After getting the BioGaia tablets, which contain the bacteria, and inulin powder as a source of prebiotic fiber on which they feed, all you need is the liquid that will be turned into yogurt.

Dr. Davis says he uses half-and-half as his base, and also has made yogurt from almond milk or coconut milk. If you use almond milk, he says you need to add some sugar to your mix, in addition to the inulin.

Whole milk is another option, but my choice is a mix of half-and-half with heavy whipping cream, as you’ll see in the video. This is definitely not low-fat yogurt.

I have gotten great results by keeping the mix at 104ºF for 36 20 hours, and by putting some water in the yogurt maker it keeps the temperature more even throughout the jars. After they’re done, I put them in the refrigerator.

As you can see, this is the thickest yogurt you’re likely to find. It stands up straight.

When it’s time to eat, I take one of the jars from the refrigerator and spread it out in a dish, adding three more teaspoons of the inulin both to sweeten the yogurt and to provide some prebiotic fiber to feed the bacteria in my GI tract.

I think it tastes great plain, but I typically also top it with some fresh raspberries or blackberries.

This is a delicious dessert, and I think the benefits Dr. Davis cites seem to hold true for me. He says it has a powerful appetite-suppressant effect, and while I think my low-carb diet has helped me not experience cravings during my typical 18-hour fasting window, the yogurt could definitely be a contributing factor.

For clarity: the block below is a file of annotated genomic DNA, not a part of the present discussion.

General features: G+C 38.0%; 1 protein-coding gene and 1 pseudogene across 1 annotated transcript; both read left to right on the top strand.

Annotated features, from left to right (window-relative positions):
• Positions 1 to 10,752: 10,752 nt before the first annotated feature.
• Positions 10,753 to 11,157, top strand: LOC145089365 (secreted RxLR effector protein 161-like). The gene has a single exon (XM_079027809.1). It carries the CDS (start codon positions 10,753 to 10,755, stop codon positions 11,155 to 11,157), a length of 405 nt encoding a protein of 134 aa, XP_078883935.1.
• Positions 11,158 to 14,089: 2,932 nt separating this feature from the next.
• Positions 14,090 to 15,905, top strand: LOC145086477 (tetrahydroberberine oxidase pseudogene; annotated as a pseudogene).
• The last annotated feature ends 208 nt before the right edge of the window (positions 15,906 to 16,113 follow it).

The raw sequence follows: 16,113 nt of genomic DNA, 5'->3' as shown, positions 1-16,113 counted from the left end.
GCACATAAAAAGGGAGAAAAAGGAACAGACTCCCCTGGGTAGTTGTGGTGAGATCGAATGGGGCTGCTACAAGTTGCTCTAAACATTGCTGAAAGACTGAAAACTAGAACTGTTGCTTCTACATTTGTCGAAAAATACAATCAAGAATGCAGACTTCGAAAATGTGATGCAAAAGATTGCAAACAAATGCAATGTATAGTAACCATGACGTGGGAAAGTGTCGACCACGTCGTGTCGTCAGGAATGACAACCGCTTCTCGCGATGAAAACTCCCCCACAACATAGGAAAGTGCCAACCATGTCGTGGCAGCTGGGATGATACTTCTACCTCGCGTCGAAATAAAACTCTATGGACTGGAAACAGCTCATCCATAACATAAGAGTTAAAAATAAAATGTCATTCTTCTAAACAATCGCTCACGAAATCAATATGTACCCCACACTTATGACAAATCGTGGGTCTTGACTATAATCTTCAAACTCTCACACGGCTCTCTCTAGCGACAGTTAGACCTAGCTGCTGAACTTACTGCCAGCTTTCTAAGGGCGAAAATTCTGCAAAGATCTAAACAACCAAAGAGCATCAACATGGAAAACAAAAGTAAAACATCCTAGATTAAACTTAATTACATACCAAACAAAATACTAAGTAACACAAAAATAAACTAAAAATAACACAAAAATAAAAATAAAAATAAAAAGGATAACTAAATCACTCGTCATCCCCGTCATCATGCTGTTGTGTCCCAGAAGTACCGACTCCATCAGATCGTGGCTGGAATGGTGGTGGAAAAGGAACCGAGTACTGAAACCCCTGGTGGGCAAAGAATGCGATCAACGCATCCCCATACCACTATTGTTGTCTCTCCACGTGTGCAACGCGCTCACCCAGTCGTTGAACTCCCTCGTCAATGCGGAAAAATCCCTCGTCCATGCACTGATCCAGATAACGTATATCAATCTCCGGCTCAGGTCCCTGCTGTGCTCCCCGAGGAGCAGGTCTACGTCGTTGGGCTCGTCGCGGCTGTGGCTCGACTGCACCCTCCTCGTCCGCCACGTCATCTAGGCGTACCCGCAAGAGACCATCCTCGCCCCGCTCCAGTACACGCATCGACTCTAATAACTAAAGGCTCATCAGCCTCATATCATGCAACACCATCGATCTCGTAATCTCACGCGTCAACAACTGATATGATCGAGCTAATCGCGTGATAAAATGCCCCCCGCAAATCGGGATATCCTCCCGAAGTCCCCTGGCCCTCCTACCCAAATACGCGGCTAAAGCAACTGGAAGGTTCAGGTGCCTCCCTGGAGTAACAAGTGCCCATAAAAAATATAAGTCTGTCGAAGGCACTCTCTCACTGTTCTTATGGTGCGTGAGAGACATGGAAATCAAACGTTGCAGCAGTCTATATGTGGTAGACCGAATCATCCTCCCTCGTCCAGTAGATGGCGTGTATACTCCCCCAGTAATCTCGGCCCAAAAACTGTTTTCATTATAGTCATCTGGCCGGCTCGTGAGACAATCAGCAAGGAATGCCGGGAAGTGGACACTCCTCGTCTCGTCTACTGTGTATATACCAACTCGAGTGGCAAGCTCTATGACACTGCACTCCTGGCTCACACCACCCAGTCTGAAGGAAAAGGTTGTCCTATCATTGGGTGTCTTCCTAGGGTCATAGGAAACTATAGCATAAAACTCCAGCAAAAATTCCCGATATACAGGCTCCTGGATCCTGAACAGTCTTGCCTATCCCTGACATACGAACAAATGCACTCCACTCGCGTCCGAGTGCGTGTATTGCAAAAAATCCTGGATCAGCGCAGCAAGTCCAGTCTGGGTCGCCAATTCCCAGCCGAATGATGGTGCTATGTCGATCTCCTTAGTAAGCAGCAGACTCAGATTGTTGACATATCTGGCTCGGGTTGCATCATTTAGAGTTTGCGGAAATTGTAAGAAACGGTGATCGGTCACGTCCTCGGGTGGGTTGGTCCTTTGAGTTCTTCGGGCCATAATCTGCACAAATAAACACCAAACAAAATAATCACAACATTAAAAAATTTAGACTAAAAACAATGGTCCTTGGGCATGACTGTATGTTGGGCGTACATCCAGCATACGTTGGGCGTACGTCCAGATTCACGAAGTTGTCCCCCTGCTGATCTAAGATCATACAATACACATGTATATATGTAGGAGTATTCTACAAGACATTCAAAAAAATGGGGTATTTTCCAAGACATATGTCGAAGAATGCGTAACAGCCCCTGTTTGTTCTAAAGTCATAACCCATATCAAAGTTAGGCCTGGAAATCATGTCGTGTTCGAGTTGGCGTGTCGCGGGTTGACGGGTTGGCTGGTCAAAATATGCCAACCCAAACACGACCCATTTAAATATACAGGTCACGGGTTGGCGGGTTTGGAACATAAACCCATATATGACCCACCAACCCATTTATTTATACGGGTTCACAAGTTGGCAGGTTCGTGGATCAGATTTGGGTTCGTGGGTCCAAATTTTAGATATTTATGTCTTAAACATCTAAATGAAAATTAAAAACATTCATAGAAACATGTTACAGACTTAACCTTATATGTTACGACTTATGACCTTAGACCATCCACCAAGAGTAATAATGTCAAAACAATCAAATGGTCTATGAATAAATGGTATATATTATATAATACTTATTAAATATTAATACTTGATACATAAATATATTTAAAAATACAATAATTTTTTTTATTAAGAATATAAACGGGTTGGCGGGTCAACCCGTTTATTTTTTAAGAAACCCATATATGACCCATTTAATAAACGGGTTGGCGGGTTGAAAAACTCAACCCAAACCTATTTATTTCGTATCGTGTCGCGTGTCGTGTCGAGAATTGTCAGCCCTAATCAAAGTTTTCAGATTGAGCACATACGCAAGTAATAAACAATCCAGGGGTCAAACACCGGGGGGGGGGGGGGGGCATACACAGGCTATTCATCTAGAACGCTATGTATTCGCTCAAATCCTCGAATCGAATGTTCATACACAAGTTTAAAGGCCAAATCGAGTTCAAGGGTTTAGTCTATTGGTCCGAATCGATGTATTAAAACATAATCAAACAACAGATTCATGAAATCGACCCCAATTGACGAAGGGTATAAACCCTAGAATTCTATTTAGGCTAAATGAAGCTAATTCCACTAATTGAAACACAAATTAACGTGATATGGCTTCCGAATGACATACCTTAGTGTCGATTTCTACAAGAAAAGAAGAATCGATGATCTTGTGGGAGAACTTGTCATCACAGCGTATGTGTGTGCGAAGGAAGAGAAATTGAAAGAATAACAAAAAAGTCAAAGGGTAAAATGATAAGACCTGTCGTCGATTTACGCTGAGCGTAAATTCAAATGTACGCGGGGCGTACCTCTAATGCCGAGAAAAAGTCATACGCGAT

Dr. Davis also touts the skin-thickening and collagen-increasing properties of L. reuteri and this yogurt, which supposedly results in a more youthful appearance and faster wound healing. I found a picture that isn’t necessarily definitive in this regard, but it might give a clue.

The picture on the left is from January 2019, when I was just starting to make and eat the yogurt. I tried to duplicate the angle in the one on the right this evening, 16 months later. The horizontal forehead creases seem less pronounced to me, but you be the judge:

I think the oxytocin-enhancement benefits are real too, as I’ve been able to put on muscle mass through weightlifting.

Since I find it so delicious, and because research suggests benefits that my own experience tends to support, I plan to keep making this for Lisa and me for the long term.

If you try it, I’d love to hear about your experience.

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Postscript: I had originally kept the mix at 104 degrees F for 36 hours, but I had a couple of bad batches. Through conversation with John Bishop (profiled here) I discovered that 36 hours is likely too long. Now I set the timer for 24 hours and then usually check and take out the jars after about 20. I haven’t had any spoiled batches for about 6 months.